By Jim Ortlip & Fred Baerenz
With all the bad stock market news lately, many economists are trying to tie bad economic news in China, Europe and the Middle East into a US recession narrative. The most famous of the doomsayers is Dr. Nouriel Roubini, literally known as “Dr. Doom,” since he has predicted 10 of the last two recessions. While he correctly predicted the implications from the housing bubble of 2007, he generally finds bad news everywhere he looks.
While we are also concerned about the US annual debt and growing deficit, we still have lots of confidence in the US economy. Although we would have preferred more robust growth over the last decade (the first time in a century when the US economy did not exceed 3% growth from 2007-2015), we continue to struggle on in what Brian Wesbury refers to as “plow horse” economy, not a “racehorse” economy. Think of a horse slowly putting one foot in front of the other, without ever breaking out into a trot.
One of the best predictors of recession is when the “yield curve” is inverted. Think about this the next time you walk into your bank lobby, or check rates online. Everyone knows that 1 year Certificate of Deposits are supposed to pay less than 5 year CDs. That’s because of what we know as “illiquidity risk,” which is a fancy way of saying that one expects to be paid more if one commits money for a longer period of time. Similarly, 2 year treasuries are expected to pay less than 10 year treasuries. The difference between the interest rates paid on the different time frames is known as the “spread.” If one plotted interest rates on one axis and time period on the other axis, and then connected the dots, there should be a “curved” line where the longer time frame has the higher interest rates.
When the yield curve is “flat,” that means that there is something amiss in financial markets. One should get higher interest rates for longer time frame bonds. If the 2 year treasury is paying the same interest rate as the 10 year treasury, the line is not curved, but flat. The yield curve is said to be “inverted” when one gets higher rates on shorter time frames. The line is inverted because it is curving the “wrong” way. The attached graph shows the times when the spread between the 2 and 10 year treasuries become “flat” or “inverted.” Those are times when a recession may be imminent.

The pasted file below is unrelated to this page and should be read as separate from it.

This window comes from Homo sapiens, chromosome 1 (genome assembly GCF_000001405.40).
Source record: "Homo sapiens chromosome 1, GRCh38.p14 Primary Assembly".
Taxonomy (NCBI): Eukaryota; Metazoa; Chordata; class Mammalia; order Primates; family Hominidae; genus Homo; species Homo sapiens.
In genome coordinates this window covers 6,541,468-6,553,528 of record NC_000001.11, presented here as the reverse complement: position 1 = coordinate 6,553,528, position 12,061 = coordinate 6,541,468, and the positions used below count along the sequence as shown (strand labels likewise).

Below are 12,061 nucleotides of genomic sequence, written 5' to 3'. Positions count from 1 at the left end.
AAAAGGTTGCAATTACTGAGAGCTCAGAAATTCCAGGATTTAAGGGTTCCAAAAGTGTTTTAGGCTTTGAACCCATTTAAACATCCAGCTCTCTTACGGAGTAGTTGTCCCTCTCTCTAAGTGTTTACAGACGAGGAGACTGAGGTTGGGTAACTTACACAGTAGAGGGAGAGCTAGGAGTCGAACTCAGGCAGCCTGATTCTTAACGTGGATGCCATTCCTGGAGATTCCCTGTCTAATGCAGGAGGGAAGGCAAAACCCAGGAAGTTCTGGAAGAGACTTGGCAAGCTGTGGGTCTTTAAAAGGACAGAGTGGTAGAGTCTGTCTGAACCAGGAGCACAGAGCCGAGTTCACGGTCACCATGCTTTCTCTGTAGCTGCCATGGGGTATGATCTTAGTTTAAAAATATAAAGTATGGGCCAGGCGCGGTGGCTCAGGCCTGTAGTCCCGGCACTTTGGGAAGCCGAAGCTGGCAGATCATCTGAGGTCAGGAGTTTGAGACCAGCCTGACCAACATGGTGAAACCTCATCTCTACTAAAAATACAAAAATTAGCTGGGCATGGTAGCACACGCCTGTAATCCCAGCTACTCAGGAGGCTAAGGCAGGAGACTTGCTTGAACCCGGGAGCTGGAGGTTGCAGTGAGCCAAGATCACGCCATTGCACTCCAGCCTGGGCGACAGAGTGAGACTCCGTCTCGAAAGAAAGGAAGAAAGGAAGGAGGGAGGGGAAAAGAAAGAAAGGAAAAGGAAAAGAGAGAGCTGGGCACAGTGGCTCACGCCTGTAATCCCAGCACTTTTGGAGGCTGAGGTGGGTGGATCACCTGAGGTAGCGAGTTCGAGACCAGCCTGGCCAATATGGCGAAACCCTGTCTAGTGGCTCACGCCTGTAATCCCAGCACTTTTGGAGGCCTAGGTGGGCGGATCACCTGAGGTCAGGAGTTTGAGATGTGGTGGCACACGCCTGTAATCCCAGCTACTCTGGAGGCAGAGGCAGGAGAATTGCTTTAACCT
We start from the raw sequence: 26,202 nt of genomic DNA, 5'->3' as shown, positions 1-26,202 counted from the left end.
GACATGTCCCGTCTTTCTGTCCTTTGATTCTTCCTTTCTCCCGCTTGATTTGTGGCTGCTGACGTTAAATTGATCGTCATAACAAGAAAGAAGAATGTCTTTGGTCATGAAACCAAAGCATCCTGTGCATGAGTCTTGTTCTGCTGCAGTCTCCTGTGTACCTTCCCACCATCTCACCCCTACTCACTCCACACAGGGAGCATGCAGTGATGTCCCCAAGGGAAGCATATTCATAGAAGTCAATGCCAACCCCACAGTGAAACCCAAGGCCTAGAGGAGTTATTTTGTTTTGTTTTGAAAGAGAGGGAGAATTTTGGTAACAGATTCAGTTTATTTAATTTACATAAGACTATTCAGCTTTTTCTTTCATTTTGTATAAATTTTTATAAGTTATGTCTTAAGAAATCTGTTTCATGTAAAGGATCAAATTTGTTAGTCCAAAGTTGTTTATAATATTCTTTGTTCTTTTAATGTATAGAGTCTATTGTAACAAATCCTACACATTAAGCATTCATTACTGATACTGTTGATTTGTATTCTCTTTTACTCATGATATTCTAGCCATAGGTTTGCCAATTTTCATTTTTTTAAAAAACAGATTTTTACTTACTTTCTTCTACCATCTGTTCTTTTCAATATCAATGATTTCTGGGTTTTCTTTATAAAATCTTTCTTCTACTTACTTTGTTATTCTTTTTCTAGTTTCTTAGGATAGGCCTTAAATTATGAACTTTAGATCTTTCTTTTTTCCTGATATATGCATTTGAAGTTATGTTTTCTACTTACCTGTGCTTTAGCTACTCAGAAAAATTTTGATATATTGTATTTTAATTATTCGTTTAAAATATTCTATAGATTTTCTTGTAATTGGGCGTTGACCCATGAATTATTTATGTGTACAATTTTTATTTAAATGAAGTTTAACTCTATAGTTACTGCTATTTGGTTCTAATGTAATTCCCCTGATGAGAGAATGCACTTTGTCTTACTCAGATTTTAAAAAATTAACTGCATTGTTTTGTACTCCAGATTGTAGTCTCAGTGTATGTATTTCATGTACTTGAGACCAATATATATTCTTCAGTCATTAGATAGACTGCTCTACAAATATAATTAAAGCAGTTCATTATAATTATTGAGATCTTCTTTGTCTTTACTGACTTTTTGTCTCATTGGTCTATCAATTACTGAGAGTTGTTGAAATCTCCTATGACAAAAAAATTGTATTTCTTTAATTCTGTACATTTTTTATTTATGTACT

One of the nice things about the endowment model, with so many non-correlated asset classes, and such high income, is that we don’t have to worry too much about recessions. The model allows us to rebalance periodically forcing a buy lower and sell higher discipline. However, we are always vigilant, and looking to improve how we construct portfolios. With so much volatility this year… in market, oil prices, international politics, and presidential candidates, we will periodically weigh in with other articles such as this. In portfolio management, information usually trumps (not Trumpertantrums) emotion.
The opinions in the preceding commentary are as of the date of publication and are subject to change. Information has been obtained from a third party sources we consider reliable, but we do not guarantee the facts cited are accurate or complete. This material is not intended to be relied upon as a forecast or investment advice regarding a particular investment or the markets in general, nor is it intended to predict or depict performance of any investment. We may execute transactions in securities that may not be consistent with the report?s conclusions. Investors should consult their respective financial advisor on the strategy best for them. Past performance is no guarantee of future results.
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